Ivory trafficking in West and Central Africa targeted in INTERPOL operation with IFAW support

22 July 2013

LYON, France – An INTERPOL-led operation targeting criminal organizations behind the illegal trafficking of ivory in West and Central Africa has resulted in some 66 arrests and the seizure of nearly 4,000 ivory products and 50 elephant tusks, in addition to military grade weapons and cash.

Elephant trunks were among the wildlife products seized in Côte d’Ivoire in the INTERPOL-led operation supported by IFAW.
Elephant tusks were among the wildlife goods seized by officers in Guinea as part of the INTERPOL-led Operation Wendi.
Parrots and crocodiles were among the 222 live animals released back into the wild.
Ivory products seized in Côte d’Ivoire, in total nearly 4,000 ivory products were recovered during Operation Wendi conducted across West and Central Africa
Officers in Côte d’Ivoire undergo a final briefing before their interventions as part of Operation Wendi, which resulted in some 66 arrests across West and Central Africa.
Nearly 4,000 ivory products, 50 elephant tusks, in addition to military grade weapons and cash were seized during the INTERPOL-led Operation Wendi
Ivory and other wildlife products seized in Congo (Brazzaville) during Operation Wendi.
Ivory tusks and antelope heads  seized by officers in Côte d’Ivoire.

As part INTERPOL’s Project Wisdom, and supported by the International Fund for Animal Welfare (IFAW), the four-month (January – May) Operation Wendi coordinated national wildlife enforcement authorities, police, customs and specialized units for targeted inspections and investigations against the illegal trade in ivory and other illicit goods by wholesalers, retailers and individuals.

The interventions across five countries – Central African Republic, Côte d’Ivoire, Congo, Guinea and Liberia – also resulted in the seizure of 148 animal parts and 222 live animals, including crocodiles and parrots, which were released back into the wild.

“Wendi is one of a series of operations planned to tackle this crime which threatens both biodiversity and civil society, and its success is due to the hard work of the officers on the ground and the strong cooperation between the involved agencies and organizations,” said David Higgins, Manager of the INTERPOL Environmental Crime Programme.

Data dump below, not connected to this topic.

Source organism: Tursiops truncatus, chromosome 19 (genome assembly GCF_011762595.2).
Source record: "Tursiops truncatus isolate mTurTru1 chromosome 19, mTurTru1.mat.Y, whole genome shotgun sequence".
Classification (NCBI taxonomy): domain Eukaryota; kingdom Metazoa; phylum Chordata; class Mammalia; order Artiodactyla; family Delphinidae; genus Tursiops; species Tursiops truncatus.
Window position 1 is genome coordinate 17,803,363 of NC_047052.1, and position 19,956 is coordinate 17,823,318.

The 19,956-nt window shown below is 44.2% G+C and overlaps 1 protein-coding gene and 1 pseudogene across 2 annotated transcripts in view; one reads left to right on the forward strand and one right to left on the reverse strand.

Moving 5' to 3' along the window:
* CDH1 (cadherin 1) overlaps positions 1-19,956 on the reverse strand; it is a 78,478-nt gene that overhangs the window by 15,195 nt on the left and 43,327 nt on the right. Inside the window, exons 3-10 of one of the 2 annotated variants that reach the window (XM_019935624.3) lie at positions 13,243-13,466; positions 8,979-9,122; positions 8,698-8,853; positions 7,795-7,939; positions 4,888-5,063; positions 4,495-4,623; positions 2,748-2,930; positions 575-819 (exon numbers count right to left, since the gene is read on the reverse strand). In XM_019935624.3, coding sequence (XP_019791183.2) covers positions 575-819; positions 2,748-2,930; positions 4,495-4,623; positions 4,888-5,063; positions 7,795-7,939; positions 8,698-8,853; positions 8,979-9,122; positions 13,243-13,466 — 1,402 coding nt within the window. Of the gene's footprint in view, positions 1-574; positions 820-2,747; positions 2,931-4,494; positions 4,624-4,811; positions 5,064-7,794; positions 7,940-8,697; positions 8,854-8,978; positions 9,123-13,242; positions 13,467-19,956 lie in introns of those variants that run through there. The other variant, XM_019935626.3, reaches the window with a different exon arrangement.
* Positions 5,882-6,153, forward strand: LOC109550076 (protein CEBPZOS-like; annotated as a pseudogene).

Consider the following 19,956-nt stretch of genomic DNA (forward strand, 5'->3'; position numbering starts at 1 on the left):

“The increased poaching of elephants and trafficking of their ivory requires an equally strong response. Addressing this crime at its source, in transit and its destination is key in dismantling the criminal networks who profit at the cost of wildlife and the environment,” added Mr Higgins.

The operation followed a training programme hosted by INTERPOL’s Regional Bureau in Abidjan and sponsored by IFAW, where officers were updated on the latest search and seizure techniques and enabled the exchange of information and expertise.

“Elephants are under more threat today than they have been in years. This is why we need a completely coordinated effort by the international law enforcement community starting in source countries if we are to have any chance of success against the crime syndicates who are behind the slaughter of elephants for their ivory,” said Céline Sissler-Bienvenu, Director of IFAW France and Francophone Africa.

Also underlining the importance of cooperation, Niouma Koivogui, Commissaire Principal of Guinea Police, said: “INTERPOL encourages its member countries by supporting them from the training to the operational phase et throughout transnational investigations, allowing countries to efficiently tackle environmental crimes and to protect populations.”

“Trafficking in ivory has reached a concerning threshold in the West African sub-region with the systematic slaughter of hundreds of elephants and rhinoceroses,” said Balla Traore, head of INTERPOL’s Regional Bureau in Abidjan. “Operation Wendi is the first frontal attack against ivory traffickers and their accomplices in Southeast Asia and Europe and is a true success that deserves to be saluted.”

Project Wisdom supports and enhances the governance and law enforcement capacity for the conservation of elephants and rhinoceroses by encouraging communication, cooperation and collaboration with respect to intelligence exchange, cross-border investigations, and capacity building.

The data collected throughout Operation Wendi will be compiled, analysed and used as guidance in future enforcement efforts.

The illegal trafficking in ivory and other wildlife products will be a key topic of discussion during the INTERPOL Environmental Compliance and Enforcement Events 2013 in November.